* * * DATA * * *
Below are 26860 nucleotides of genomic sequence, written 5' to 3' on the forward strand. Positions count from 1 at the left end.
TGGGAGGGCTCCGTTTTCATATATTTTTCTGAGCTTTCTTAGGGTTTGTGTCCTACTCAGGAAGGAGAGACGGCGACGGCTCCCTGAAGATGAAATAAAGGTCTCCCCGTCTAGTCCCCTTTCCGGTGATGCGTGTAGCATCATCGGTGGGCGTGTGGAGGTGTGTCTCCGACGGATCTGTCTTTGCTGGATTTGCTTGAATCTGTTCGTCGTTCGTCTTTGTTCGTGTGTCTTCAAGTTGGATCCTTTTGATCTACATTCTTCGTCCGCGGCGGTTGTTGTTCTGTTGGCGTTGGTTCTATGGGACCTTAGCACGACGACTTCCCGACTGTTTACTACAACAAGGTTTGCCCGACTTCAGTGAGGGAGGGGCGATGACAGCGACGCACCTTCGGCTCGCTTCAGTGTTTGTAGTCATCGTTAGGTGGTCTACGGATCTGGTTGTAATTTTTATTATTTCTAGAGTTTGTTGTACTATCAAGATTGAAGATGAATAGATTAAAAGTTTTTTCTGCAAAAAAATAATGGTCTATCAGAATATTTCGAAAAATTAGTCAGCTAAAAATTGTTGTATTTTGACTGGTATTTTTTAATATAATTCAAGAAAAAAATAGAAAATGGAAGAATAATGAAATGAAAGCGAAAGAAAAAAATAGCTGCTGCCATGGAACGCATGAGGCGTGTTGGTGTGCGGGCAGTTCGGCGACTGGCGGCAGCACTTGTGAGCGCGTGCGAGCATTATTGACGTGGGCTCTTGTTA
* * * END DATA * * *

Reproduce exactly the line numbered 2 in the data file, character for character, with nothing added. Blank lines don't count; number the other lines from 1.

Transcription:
TGGGAGGGCTCCGTTTTCATATATTTTTCTGAGCTTTCTTAGGGTTTGTGTCCTACTCAGGAAGGAGAGACGGCGACGGCTCCCTGAAGATGAAATAAAGGTCTCCCCGTCTAGTCCCCTTTCCGGTGATGCGTGTAGCATCATCGGTGGGCGTGTGGAGGTGTGTCTCCGACGGATCTGTCTTTGCTGGATTTGCTTGAATCTGTTCGTCGTTCGTCTTTGTTCGTGTGTCTTCAAGTTGGATCCTTTTGATCTACATTCTTCGTCCGCGGCGGTTGTTGTTCTGTTGGCGTTGGTTCTATGGGACCTTAGCACGACGACTTCCCGACTGTTTACTACAACAAGGTTTGCCCGACTTCAGTGAGGGAGGGGCGATGACAGCGACGCACCTTCGGCTCGCTTCAGTGTTTGTAGTCATCGTTAGGTGGTCTACGGATCTGGTTGTAATTTTTATTATTTCTAGAGTTTGTTGTACTATCAAGATTGAAGATGAATAGATTAAAAGTTTTTTCTGCAAAAAAATAATGGTCTATCAGAATATTTCGAAAAATTAGTCAGCTAAAAATTGTTGTATTTTGACTGGTATTTTTTAATATAATTCAAGAAAAAAATAGAAAATGGAAGAATAATGAAATGAAAGCGAAAGAAAAAAATAGCTGCTGCCATGGAACGCATGAGGCGTGTTGGTGTGCGGGCAGTTCGGCGACTGGCGGCAGCACTTGTGAGCGCGTGCGAGCATTATTGACGTGGGCTCTTGTTA